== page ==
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14 pages, 6097 KiB  
Article
Application of Digital Image Processing Techniques to Detect Through-Thickness Crack in Hole Expansion Test
by Daniel J. Cruz, Rui L. Amaral, Abel D. Santos and João Manuel R. S. Tavares
Metals 2023, 13(7), 1197; https://doi.org/10.3390/met13071197 - 28 Jun 2023
Cited by 3 | Viewed by 1516
Abstract
Advanced high-strength steels (AHSS) have become increasingly popular in the automotive industry due to their high yield and ultimate tensile strengths, enabling the production of lighter car body structures while meeting safety standards. However, they have some setbacks compared to conventional steels, such [...] Read more.
Advanced high-strength steels (AHSS) have become increasingly popular in the automotive industry due to their high yield and ultimate tensile strengths, enabling the production of lighter car body structures while meeting safety standards. However, they have some setbacks compared to conventional steels, such as edge cracking through sheet thickness caused by forming components with shear-cut edges. When characterizing the formability of sheet metal materials, the hole expansion test is an industry-standard method used to evaluate the stretch-flangeability of their edges. However, accurately visualizing the first cracking is usually tricky and may be subjective, often leading to inconsistent results and low reproducibility with some impact of the operator on both direct and post-processing measurements. To address these issues, a novel digital image processing method is presented to reduce operator reliance and enhance the accuracy and efficiency of the hole expansion test results. By leveraging advanced image processing algorithms, the proposed approach detects the appearance of the first edge cracks, enabling a more precise determination of the hole expansion ratio (HER). Furthermore, it provides valuable insights into the evolution of the hole diameter, allowing for a comprehensive understanding of the material behavior during the test. The proposed method was evaluated for different materials, and the corresponding HER values were compared with the traditional method. Full article
(This article belongs to the Special Issue Computer Methods in Metallic Materials (Volume II))
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33 pages, 2382 KiB  
Article
Algorithms to Estimate the Ductile to Brittle Transition Temperature, Upper Shelf Energy, and Their Uncertainties for Steel Using Charpy V-Notch Shear Area and Absorbed Energy Data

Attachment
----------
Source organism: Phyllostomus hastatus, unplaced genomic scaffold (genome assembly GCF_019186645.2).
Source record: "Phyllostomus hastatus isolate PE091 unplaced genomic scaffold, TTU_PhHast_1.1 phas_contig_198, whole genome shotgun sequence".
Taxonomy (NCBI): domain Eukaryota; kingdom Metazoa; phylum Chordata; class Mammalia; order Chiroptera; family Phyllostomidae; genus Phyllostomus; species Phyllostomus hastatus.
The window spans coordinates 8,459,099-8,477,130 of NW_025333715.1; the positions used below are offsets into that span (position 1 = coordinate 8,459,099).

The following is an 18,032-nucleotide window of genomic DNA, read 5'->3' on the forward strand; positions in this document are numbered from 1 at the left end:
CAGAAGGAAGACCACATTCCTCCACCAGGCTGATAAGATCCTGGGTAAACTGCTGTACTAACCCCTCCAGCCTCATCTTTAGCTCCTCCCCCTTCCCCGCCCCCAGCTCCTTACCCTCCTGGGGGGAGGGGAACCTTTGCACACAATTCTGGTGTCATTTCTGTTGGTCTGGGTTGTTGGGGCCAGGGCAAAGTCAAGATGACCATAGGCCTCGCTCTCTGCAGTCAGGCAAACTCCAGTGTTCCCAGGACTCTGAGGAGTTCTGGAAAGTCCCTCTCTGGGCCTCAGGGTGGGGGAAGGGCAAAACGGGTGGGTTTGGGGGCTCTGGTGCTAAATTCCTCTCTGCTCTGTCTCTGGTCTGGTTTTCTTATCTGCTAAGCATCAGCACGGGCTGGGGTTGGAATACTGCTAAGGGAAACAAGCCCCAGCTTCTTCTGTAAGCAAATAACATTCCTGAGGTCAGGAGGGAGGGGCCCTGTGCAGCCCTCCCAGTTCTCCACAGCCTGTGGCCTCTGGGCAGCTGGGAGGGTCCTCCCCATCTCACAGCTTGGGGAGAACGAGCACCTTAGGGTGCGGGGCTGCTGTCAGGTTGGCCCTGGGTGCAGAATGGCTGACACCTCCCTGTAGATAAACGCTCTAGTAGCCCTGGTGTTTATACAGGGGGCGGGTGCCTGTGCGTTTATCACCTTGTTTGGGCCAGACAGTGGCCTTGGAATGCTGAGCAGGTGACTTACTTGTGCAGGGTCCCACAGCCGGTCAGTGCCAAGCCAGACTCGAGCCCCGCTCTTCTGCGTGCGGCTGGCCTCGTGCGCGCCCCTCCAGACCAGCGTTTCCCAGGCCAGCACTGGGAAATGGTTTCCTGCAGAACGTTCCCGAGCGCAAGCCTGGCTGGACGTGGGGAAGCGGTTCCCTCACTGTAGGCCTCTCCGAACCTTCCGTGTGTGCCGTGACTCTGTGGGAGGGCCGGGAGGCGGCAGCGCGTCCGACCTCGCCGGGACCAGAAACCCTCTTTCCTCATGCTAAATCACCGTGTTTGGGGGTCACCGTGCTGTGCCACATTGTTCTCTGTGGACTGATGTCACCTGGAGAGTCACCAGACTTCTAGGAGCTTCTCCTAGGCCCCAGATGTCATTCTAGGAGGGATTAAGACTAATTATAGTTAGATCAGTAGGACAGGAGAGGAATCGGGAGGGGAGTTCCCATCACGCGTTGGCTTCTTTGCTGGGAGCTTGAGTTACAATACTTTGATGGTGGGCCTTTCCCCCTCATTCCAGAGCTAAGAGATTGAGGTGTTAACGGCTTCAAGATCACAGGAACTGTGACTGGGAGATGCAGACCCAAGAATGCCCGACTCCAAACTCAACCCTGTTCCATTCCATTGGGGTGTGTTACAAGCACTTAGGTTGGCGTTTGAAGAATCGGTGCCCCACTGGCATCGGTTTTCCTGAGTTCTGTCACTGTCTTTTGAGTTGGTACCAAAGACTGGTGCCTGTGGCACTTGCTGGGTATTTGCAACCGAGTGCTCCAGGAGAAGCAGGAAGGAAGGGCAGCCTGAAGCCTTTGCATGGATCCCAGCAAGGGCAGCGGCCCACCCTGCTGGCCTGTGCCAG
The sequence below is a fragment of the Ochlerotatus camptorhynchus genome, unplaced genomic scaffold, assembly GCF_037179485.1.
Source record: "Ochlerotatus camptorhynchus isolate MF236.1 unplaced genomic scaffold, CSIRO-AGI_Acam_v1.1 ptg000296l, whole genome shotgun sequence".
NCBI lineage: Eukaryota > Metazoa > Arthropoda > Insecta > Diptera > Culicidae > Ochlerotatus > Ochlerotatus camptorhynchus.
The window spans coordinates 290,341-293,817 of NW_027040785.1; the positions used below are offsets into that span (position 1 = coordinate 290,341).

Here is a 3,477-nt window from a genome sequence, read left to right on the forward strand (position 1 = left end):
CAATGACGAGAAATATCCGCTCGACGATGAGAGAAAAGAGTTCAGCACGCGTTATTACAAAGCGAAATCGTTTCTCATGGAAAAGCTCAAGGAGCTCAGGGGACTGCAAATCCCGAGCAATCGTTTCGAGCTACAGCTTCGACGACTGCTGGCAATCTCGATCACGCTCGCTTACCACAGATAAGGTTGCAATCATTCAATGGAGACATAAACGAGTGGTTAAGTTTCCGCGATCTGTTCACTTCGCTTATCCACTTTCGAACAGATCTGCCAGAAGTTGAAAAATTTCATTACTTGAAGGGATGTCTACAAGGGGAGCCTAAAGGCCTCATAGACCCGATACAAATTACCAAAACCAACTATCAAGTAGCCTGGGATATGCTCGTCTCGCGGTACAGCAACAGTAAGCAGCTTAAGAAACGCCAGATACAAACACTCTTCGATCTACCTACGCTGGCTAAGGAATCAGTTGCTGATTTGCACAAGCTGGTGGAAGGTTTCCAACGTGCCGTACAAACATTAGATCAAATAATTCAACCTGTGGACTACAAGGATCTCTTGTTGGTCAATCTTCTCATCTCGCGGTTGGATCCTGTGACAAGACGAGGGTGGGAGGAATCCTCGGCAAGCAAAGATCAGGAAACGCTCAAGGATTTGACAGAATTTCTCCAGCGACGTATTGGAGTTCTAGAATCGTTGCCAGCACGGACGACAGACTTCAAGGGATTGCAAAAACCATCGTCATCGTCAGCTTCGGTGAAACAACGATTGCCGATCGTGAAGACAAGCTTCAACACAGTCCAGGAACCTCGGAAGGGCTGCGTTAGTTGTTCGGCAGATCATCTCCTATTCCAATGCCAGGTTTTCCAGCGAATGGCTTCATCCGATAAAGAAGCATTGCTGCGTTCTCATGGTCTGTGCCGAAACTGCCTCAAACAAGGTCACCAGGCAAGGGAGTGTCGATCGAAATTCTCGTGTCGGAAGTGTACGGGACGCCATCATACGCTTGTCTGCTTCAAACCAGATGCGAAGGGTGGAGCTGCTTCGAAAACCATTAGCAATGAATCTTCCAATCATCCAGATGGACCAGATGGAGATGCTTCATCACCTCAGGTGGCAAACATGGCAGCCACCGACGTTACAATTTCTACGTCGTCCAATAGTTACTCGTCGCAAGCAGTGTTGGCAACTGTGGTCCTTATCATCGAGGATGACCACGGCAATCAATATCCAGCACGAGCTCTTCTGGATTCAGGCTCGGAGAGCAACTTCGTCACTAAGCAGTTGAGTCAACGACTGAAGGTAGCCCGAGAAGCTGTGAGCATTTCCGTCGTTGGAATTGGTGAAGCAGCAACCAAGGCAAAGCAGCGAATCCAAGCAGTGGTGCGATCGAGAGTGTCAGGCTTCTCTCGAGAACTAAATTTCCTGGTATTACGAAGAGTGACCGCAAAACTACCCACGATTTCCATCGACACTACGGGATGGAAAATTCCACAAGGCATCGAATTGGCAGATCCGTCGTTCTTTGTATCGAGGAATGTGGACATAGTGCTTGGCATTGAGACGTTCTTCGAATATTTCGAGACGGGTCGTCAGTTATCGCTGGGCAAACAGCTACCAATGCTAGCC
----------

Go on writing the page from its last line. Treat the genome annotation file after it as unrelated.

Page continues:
by Nathaniel T. Switzner, Joel Anderson, Lanya Ali Ahmed, Michael Rosenfeld and Peter Veloo
Metals 2023, 13(5), 877; https://doi.org/10.3390/met13050877 - 02 May 2023
Viewed by 1805
Abstract
Toughness and the transition from ductile to brittle behavior are long-standing concerns for applications of ferritic steel such as line-pipe. Three algorithms have been developed to fit a hyperbolic tangent curve to any Charpy V-notch dataset and estimate the uncertainty for (1) the [...] Read more.
Toughness and the transition from ductile to brittle behavior are long-standing concerns for applications of ferritic steel such as line-pipe. Three algorithms have been developed to fit a hyperbolic tangent curve to any Charpy V-notch dataset and estimate the uncertainty for (1) the 85% shear appearance area transition temperature and (2) the upper shelf absorbed energy. To fit the hyperbolic tangent curve to the data the (I) first algorithm relied on iterative estimation of four-parameters; (II) the second algorithm on two parameters (after simplification based on physical assumptions); and (III) the third algorithm on only one parameter (after further simplification). The algorithms were written using the open-source programing language, R. The minimum input requirements for the algorithm are experimental data for shear appearance area and absorbed energy from at least four temperatures for the four-parameter algorithm, two temperatures for the two-parameter algorithm, and one temperature for the one-parameter algorithm. The test temperatures and quantity of tests at each temperature can vary. The algorithms are described in detail and demonstrated using a data set of 12 Charpy test results (shear area and absorbed energy) from one API-5L grade X52 pipe with 4.5 mm thick Charpy bars. A future paper will test and compare the algorithms using a wide variety of Charpy V-notch data sets to clarify their applicability and possible limitations. Full article
(This article belongs to the Special Issue Computer Methods in Metallic Materials (Volume II))